President Obama’s state of the union speech tonight mentioned Iran, which poses the greatest immediate challenge to American foreign policy, in only one paragraph. The president stated:
“Through the power of our diplomacy, a world that was once divided about how to deal with Iran’s nuclear program now stands as one. The regime is more isolated than ever before; its leaders are faced with crippling sanctions, and as long as they shirk their responsibilities, this pressure will not relent. Let there be no doubt: America is determined to prevent Iran from getting a nuclear weapon, and I will take no options off the table to achieve that goal. But a peaceful resolution of this issue is still possible, and far better, and if Iran changes course and meets its obligations, it can rejoin the community of nations.”
But Iran does not seem to be in any hurry to “rejoin the community of nations.” In recent months it has plotted to bomb a Washington restaurant to kill the Saudi Ambassador, sacked the British Embassy in Tehran, threatened to block oil exports through the Strait of Hormuz and sentenced to death an Iranian-American ex-Marine who it claims is a spy. Meanwhile, its uranium enrichment efforts have accelerated, bringing it closer than ever before to a nuclear weapons capability.
Given the Obama Administration’s lack of a forceful response to any of these challenges, the President’s promise to “take no options off the table” is sure to be regarded as an empty threat in Tehran. Left unsaid in his reference to “crippling sanctions” is the inconvenient truth that his administration repeatedly has opposed and sought to soften congressional legislation to ratchet up sanctions against Iran. In fact, the most recent U.S. sanctions targeting Iran’s central bank were imposed on the administration by Congress, after the Senate voted 100-0 to override the administration’s objections to the sanctions.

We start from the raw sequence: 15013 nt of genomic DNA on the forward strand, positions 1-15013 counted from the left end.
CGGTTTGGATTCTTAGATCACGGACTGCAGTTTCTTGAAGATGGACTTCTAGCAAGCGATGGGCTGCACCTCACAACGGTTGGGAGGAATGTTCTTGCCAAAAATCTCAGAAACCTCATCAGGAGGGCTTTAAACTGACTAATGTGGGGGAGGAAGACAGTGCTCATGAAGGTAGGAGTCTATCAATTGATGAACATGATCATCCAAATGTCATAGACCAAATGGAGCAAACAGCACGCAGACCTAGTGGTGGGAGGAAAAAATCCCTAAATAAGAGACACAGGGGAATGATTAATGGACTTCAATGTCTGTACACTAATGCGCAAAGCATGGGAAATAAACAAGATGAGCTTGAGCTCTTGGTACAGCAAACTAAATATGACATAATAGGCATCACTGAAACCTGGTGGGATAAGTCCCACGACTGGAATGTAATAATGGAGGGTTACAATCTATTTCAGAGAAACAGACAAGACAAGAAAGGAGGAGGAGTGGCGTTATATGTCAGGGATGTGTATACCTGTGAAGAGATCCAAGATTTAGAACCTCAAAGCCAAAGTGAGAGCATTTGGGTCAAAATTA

A new poll conducted by the Pew Research Center for the People and the Press indicates that Iran is regarded by Americans as the foremost national threat to U.S. security. But the Obama Administration clings to its failed diplomatic strategy to engage a despicable regime and has been left behind by an assertive bipartisan majority in Congress, which pushed for the strongest possible sanctions. Nevertheless, the president tonight sought to take credit for “crippling sanctions” that his administration opposed.